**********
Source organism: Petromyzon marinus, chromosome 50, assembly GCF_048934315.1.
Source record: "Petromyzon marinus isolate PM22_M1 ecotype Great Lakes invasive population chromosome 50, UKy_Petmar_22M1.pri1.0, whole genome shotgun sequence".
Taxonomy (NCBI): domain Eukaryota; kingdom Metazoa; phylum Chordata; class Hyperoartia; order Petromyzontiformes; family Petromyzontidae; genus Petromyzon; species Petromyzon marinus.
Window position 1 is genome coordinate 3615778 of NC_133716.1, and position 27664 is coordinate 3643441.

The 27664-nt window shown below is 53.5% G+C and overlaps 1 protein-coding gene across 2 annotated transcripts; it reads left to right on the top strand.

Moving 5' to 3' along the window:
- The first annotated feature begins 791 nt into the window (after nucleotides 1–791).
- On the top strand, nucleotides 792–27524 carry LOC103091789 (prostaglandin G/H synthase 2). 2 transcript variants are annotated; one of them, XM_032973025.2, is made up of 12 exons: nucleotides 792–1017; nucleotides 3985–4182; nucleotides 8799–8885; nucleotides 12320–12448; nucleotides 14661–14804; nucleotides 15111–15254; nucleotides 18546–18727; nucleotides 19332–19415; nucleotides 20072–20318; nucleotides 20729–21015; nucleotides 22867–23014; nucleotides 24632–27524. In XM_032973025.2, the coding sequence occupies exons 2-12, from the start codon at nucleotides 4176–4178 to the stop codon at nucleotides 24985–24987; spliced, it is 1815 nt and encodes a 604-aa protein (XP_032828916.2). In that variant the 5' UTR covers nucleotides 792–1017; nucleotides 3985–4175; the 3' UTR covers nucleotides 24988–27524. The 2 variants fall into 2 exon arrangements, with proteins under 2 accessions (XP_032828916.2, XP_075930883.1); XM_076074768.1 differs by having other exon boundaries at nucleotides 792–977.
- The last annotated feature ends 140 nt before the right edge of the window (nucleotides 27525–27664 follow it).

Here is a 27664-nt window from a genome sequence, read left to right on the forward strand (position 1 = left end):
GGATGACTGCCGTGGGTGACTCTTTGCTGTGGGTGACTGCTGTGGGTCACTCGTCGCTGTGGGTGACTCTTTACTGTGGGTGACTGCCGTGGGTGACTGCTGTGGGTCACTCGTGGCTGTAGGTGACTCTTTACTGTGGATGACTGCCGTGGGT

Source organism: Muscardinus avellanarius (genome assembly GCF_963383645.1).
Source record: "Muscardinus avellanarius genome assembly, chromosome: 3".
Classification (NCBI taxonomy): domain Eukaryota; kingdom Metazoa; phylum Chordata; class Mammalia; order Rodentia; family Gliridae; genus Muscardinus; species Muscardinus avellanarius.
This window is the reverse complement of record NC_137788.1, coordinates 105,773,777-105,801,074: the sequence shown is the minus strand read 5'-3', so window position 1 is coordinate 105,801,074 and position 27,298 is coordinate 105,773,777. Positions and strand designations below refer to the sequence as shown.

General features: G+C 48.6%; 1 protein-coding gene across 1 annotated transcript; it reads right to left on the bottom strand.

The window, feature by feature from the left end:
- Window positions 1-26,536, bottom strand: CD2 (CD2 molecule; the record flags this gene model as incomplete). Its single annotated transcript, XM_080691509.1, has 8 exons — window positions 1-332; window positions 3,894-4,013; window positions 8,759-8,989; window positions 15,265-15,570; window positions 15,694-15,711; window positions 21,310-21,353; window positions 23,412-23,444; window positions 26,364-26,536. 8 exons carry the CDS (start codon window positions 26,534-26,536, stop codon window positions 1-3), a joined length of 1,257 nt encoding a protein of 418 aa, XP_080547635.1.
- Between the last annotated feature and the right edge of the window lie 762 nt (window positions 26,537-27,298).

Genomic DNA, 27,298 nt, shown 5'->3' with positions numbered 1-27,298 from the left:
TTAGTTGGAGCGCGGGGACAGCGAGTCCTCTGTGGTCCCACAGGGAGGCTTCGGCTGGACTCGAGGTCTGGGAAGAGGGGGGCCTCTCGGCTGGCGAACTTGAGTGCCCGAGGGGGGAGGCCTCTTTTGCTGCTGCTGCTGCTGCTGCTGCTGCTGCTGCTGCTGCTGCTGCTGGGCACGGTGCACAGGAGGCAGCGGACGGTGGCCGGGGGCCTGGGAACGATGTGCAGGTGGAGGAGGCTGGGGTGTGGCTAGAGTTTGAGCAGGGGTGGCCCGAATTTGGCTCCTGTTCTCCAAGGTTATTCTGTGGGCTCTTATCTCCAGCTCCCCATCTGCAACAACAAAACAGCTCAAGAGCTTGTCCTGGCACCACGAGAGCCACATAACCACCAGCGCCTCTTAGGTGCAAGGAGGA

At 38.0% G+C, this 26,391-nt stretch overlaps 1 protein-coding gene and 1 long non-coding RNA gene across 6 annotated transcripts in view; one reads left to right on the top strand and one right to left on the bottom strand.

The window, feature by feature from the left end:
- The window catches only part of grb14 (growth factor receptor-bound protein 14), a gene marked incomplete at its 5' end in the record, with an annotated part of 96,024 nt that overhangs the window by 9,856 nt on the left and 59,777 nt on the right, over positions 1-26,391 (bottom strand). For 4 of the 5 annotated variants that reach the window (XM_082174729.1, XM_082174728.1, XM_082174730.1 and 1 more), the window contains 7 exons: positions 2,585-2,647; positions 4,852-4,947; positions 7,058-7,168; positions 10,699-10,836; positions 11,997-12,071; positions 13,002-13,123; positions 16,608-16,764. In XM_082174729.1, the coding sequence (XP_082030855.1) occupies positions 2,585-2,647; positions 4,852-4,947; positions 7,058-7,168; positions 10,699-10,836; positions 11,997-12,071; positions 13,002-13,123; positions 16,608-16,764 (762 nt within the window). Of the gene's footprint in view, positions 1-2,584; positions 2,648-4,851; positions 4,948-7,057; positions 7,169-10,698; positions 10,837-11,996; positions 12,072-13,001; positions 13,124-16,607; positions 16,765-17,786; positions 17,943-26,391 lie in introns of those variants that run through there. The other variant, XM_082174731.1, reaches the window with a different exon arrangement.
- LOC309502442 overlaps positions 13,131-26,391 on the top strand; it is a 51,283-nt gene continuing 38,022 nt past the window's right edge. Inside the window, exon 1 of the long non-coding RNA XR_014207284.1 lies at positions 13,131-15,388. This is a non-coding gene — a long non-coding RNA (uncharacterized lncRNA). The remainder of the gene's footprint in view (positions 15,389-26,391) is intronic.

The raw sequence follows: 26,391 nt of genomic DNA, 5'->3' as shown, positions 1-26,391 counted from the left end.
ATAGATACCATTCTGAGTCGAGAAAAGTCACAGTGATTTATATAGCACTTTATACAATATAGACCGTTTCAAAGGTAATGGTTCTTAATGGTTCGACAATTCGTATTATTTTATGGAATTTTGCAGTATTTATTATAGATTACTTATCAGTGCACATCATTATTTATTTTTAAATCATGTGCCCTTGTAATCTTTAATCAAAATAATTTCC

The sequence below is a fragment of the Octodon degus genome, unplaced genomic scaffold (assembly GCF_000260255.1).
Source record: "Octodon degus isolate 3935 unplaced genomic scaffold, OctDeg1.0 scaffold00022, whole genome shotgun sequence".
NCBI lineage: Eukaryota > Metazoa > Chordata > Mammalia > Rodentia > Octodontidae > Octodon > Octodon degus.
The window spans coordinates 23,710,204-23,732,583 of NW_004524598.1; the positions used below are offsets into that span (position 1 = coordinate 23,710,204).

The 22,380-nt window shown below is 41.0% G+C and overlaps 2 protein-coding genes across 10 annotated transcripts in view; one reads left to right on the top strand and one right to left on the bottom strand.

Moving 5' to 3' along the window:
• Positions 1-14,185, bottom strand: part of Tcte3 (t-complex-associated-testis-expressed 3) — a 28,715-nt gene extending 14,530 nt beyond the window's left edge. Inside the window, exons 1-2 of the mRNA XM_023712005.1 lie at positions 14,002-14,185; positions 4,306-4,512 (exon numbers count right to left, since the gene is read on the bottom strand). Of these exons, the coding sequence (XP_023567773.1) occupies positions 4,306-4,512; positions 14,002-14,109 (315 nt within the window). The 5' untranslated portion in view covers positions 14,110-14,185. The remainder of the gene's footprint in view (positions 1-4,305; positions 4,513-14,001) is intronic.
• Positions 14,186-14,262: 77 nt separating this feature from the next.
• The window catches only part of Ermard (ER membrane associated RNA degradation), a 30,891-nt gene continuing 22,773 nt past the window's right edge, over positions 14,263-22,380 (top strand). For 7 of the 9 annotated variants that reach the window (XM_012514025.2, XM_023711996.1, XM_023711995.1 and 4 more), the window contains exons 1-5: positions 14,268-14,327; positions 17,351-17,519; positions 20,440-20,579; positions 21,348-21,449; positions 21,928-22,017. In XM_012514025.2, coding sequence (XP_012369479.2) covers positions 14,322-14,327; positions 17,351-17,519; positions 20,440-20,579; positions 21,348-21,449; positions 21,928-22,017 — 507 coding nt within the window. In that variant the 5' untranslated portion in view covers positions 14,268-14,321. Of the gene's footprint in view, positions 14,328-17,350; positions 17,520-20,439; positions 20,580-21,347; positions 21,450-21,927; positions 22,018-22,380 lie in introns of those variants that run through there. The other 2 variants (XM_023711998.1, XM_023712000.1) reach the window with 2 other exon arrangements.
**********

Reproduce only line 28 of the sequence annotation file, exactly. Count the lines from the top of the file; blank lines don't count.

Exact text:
The sequence below is a fragment of the Octodon degus genome, unplaced genomic scaffold (assembly GCF_000260255.1).